Veronique Lee '11
Veronique Lee graduated in 2011 with a B.A. in English and is now a Program Development Manager at TechnoServe, a non-profit that works to alleviate poverty. View her LinkedIn profile to learn more or to connect with her.
How did you get to where you are today? Is this where you thought you would be when you first became an English major?
I declared my English major as a freshman at UMass thinking I would become a high school English teacher. As I took more courses, I became much more invested in writing and in putting my writing skills to other uses. Along the way I also developed an interest in international relations and specifically international development issues, which led me to this line of work.
Can you talk about what exactly a program development manager does? What is a typical day for you?
I am a program development manager for a nonprofit organization based in Washington D.C. that works to build sustainable solutions to alleviate poverty in developing countries. I am responsible for business development and proposal writing, but this all begins with analyzing trends in donor priorities and funding. These donors run the gamut from grant-making organizations like the Bill and Melinda Gates Foundation, to government donors like the U.S. Agency for International Development (USAID) and the UK Department for International Development, to corporate foundations like the MasterCard Foundation.
What advice might you have for students who are interested in the job you have now?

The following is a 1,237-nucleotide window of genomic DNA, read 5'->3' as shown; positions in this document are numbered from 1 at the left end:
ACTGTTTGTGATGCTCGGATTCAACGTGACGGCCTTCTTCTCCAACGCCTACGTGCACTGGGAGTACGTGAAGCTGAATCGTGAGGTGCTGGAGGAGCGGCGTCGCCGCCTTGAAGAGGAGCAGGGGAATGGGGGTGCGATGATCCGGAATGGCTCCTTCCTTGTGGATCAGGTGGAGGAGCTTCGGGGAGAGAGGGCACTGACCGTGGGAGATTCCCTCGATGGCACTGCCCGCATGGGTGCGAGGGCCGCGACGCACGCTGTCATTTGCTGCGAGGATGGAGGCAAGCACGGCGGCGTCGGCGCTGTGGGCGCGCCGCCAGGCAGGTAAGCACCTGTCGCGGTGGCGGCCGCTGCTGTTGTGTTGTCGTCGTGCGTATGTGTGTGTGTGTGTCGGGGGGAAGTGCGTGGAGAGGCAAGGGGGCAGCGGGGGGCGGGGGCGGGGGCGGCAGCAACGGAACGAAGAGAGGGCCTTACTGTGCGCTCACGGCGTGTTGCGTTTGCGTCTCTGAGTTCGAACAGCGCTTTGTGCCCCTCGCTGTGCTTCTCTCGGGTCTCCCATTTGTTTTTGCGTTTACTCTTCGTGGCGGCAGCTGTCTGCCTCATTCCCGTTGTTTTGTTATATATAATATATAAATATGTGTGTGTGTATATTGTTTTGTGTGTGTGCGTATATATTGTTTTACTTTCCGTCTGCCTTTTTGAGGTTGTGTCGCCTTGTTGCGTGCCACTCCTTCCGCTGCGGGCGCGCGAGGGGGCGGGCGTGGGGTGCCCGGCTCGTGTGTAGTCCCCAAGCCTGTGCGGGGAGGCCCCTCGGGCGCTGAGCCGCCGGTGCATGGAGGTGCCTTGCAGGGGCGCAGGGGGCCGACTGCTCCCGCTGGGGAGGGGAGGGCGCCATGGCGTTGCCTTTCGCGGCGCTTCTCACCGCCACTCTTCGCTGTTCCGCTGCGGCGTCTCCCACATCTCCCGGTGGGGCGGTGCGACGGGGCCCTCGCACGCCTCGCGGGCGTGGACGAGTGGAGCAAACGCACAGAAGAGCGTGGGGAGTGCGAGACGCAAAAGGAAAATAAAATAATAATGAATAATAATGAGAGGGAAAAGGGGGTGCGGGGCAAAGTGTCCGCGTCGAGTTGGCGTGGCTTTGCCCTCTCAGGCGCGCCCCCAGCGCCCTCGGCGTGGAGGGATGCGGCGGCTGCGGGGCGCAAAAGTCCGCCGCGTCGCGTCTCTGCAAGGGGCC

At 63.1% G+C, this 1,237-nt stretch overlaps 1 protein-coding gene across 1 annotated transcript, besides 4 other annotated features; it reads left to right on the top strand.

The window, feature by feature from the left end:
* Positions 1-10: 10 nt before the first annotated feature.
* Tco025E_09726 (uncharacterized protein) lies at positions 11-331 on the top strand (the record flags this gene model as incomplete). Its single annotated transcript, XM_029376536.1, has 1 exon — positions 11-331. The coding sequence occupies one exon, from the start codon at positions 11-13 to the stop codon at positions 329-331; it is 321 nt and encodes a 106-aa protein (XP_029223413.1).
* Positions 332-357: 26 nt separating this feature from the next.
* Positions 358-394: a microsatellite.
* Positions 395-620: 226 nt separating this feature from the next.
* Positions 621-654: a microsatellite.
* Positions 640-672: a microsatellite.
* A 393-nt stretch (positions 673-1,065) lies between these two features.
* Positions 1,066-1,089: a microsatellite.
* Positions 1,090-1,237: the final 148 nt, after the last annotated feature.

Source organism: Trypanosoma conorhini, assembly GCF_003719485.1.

My advice would be to be bold and explore the different pathways for doing international development work. In my short career, I have had exposure to international think tanks, interned with USAID in Uganda, and worked with large, for-profit organizations that partner almost exclusively with USAID to implement agriculture and governance projects in countries like Mali, DRC, and Haiti.
Is there anything you have taken with you from your English background that has helped you in your role now, in particular any courses or specializations you would recommend for someone interested in this career?
The ability to analyze, understand, and synthesize text is important. You get this from essentially every English course you take. Good writing skills are equally important, and English courses that focus on writing (language, composition, rhetoric) equip you with the writing skills to succeed in “the real world.” But technical writing isn’t just about the words on the page. To this day I remember—and use—the principles of visual hierarchy I learned in Professor Janine Solberg’s technical writing course.
Do you have any advice for people who aren’t sure about their career path or are still trying to figure it out? Do you have any general career advice?
Conventional wisdom leads us to believe that careers follow a straight path, but the truth is careers don’t always follow a linear trajectory. One job can open up doors to new possibilities. My advice is to be nimble, understand the versatility of your skills, and always keep your CV up to date.
Interview by Sierra Sumner, Digital Communications Intern '18-'19
Published October 2019